“When you look back historically to any given year [the number of events needing sponsors] is lower than the typical average,” Monahan said. “As we start looking to a new schedule next year, you get excited about a great schedule with a great group of partners.”

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    Day WDs from Farmers pro-am because of sore back

    By Golf Channel DigitalJanuary 24, 2018, 12:07 am

    SAN DIEGO – Jason Day has withdrawn from the Wednesday pro-am at the Farmers Insurance Open, citing a sore back.

    Day, the 2015 champion, played a practice round with Tiger Woods and Bryson DeChambeau on Tuesday at Torrey Pines, and he is still expected to play in the tournament.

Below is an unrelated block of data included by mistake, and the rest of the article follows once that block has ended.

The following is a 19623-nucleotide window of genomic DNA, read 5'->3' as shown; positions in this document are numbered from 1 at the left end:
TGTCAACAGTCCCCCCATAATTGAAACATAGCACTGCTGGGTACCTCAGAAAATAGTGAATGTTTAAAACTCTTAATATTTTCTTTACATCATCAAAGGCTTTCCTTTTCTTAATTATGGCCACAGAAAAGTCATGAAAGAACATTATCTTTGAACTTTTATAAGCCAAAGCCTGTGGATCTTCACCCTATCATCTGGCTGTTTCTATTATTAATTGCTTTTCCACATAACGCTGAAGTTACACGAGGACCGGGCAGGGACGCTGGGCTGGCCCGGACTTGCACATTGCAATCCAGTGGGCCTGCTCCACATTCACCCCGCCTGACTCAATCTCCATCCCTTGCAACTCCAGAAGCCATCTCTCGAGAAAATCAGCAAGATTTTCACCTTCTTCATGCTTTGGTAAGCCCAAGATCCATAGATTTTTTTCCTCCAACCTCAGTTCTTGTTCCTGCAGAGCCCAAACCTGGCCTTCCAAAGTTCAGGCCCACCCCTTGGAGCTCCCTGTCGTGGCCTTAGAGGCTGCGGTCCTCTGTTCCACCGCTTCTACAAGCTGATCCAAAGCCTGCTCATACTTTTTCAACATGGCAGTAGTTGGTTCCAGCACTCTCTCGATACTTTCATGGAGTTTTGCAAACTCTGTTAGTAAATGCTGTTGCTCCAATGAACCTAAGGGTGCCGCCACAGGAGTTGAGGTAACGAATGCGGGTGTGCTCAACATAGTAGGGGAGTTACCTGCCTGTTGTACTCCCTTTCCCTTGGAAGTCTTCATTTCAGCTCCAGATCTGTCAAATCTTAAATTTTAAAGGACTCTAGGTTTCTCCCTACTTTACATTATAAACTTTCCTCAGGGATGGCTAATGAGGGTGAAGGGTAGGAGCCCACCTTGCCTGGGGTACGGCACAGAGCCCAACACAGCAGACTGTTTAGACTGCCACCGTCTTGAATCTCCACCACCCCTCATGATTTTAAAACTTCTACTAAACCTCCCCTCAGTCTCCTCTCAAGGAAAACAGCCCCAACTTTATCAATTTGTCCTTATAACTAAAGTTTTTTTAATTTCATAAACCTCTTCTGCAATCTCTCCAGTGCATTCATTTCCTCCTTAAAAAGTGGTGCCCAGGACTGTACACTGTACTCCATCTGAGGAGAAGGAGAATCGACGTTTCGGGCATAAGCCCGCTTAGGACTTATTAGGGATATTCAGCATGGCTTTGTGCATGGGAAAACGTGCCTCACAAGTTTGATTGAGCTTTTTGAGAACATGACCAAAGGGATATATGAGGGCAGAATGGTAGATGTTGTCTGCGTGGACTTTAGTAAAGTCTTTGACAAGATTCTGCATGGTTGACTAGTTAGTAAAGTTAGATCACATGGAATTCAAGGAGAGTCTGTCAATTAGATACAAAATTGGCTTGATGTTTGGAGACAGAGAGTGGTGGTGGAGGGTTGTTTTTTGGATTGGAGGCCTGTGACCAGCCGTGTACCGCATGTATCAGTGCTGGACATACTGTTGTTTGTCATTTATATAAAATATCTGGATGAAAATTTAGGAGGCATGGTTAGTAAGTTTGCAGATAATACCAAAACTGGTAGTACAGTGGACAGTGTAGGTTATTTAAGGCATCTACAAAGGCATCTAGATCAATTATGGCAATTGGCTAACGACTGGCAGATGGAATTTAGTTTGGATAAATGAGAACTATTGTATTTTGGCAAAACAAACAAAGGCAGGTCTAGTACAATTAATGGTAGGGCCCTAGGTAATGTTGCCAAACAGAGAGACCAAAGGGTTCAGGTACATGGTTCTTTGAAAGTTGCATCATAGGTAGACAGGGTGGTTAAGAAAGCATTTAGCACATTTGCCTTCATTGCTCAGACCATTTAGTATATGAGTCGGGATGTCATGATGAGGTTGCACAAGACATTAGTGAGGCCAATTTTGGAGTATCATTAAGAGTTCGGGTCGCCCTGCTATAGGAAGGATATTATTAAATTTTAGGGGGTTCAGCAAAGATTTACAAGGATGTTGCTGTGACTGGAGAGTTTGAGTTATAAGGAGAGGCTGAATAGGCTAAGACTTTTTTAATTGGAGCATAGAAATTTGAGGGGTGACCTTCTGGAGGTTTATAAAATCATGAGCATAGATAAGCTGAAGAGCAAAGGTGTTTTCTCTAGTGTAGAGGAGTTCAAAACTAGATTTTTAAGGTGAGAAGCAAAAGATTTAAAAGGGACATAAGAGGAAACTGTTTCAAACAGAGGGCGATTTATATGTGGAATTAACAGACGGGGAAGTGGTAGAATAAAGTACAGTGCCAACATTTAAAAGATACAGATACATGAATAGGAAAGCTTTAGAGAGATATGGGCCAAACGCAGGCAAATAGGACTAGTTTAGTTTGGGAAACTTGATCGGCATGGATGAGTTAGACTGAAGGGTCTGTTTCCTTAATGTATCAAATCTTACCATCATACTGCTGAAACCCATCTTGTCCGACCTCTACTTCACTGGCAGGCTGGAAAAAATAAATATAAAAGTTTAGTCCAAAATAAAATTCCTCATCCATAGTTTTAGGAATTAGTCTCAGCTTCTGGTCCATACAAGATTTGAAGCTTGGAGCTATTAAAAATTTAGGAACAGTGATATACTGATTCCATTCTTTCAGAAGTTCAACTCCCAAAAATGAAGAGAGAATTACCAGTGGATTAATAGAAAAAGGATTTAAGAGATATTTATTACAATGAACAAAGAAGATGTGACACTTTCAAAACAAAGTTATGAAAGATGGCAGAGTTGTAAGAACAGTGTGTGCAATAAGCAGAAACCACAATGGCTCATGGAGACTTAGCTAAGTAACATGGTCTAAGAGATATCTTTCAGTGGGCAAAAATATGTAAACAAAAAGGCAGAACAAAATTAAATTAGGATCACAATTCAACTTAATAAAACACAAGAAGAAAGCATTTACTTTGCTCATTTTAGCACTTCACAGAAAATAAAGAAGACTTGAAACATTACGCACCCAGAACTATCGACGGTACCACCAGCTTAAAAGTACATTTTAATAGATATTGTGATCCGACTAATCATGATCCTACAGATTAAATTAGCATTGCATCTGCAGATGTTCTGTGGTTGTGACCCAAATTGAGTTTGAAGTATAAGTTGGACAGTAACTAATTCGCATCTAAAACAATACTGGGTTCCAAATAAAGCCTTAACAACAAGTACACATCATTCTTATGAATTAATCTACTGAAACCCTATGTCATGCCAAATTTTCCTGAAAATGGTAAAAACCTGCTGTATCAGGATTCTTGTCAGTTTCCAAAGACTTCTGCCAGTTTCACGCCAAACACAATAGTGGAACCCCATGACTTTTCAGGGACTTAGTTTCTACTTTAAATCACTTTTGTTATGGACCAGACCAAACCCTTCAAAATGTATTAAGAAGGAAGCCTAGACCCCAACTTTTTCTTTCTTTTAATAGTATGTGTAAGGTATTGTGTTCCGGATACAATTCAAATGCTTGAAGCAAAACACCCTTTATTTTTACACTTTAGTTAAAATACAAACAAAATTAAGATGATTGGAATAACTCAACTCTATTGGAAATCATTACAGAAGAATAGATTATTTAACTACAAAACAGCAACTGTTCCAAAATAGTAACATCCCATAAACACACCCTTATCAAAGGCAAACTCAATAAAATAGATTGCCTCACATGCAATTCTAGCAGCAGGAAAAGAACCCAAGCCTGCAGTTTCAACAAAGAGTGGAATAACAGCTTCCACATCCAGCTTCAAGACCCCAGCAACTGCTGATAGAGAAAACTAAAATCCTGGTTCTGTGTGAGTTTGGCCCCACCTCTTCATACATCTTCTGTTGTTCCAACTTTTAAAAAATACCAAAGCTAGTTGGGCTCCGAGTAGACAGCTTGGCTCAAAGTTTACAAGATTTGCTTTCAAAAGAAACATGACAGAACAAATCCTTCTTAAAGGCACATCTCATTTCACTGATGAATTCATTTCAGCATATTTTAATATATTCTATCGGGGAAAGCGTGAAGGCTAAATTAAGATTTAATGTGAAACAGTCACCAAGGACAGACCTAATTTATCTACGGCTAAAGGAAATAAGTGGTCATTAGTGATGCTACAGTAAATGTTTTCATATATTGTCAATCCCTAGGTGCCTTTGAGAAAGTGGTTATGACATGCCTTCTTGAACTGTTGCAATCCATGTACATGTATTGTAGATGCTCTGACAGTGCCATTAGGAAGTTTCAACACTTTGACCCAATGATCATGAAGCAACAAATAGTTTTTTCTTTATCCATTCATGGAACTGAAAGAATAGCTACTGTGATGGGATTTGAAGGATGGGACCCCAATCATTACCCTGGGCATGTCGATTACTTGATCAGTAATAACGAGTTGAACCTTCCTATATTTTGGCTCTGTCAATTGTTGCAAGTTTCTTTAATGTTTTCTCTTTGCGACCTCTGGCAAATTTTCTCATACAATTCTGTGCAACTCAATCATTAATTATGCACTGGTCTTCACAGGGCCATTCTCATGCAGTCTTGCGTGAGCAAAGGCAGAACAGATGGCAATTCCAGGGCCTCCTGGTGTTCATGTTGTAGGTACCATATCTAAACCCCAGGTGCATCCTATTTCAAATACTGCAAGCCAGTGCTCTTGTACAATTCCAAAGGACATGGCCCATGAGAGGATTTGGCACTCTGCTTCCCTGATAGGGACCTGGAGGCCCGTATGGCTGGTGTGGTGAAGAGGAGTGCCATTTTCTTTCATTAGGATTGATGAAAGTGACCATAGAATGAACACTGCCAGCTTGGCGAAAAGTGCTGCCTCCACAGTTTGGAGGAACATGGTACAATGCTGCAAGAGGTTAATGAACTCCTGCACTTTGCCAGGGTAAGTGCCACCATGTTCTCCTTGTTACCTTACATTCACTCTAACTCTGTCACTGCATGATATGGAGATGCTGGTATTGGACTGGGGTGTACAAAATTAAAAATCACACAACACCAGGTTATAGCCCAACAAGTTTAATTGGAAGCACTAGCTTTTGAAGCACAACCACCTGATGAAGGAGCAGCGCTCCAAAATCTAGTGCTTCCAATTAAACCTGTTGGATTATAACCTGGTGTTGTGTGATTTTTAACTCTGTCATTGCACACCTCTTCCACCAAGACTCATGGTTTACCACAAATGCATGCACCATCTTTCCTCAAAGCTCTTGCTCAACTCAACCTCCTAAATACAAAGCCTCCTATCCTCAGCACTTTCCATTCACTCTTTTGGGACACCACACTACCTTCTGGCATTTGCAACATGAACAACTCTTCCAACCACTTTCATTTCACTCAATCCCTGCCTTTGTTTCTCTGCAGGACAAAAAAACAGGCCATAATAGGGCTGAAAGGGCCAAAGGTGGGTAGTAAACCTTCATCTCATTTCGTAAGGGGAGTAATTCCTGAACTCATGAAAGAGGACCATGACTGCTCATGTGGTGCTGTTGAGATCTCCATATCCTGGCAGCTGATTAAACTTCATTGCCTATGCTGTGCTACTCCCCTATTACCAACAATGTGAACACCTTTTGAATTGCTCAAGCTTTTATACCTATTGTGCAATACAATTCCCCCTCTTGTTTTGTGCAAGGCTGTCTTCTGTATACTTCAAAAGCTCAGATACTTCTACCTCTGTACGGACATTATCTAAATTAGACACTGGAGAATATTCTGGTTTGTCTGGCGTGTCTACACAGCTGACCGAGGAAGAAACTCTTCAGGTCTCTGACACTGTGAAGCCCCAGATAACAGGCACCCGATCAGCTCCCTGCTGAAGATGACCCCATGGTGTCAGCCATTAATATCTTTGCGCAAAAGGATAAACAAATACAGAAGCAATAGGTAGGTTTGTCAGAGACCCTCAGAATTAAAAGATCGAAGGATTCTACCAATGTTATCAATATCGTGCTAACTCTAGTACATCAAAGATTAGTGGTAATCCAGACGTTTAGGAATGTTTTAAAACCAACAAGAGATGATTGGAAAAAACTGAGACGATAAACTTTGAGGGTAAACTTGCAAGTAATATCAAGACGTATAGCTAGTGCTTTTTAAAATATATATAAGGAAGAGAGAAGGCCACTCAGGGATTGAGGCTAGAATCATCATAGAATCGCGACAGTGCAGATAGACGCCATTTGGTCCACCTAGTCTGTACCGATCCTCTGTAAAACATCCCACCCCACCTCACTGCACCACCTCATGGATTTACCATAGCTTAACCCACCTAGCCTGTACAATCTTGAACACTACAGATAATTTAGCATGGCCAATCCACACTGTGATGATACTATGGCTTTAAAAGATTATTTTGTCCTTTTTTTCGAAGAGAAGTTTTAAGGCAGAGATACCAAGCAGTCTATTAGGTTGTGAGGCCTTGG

Day was replaced in the pro-am by Whee Kim. 

    Making his first start since the Australian Open in November, Day is scheduled to tee off at 1:30 p.m. ET Thursday alongside Jon Rahm and Brandt Snedeker.

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    Farmers inks 7-year extension through 2026

    By Golf Channel DigitalJanuary 24, 2018, 12:04 am

    SAN DIEGO – Farmers Insurance has signed a seven-year extension to serve as the title sponsor for the PGA Tour event at Torrey Pines, it was announced Tuesday. The deal will run through 2026.

    “Farmers Insurance has been incredibly supportive of the tournament and the Century Club’s charitable initiatives since first committing to become the title sponsor in 2010,” PGA Tour commissioner Jay Monahan said.


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    “We are extremely grateful for the strong support of Farmers and its active role as title sponsor, and we are excited by the commitment Farmers has made to continue sponsorship of the Farmers Insurance Open for an additional seven years.

    In partnership with Farmers, the Century Club – the tournament’s host organization – has contributed more than $20 million to deserving organizations benefiting at-risk youth since 2010.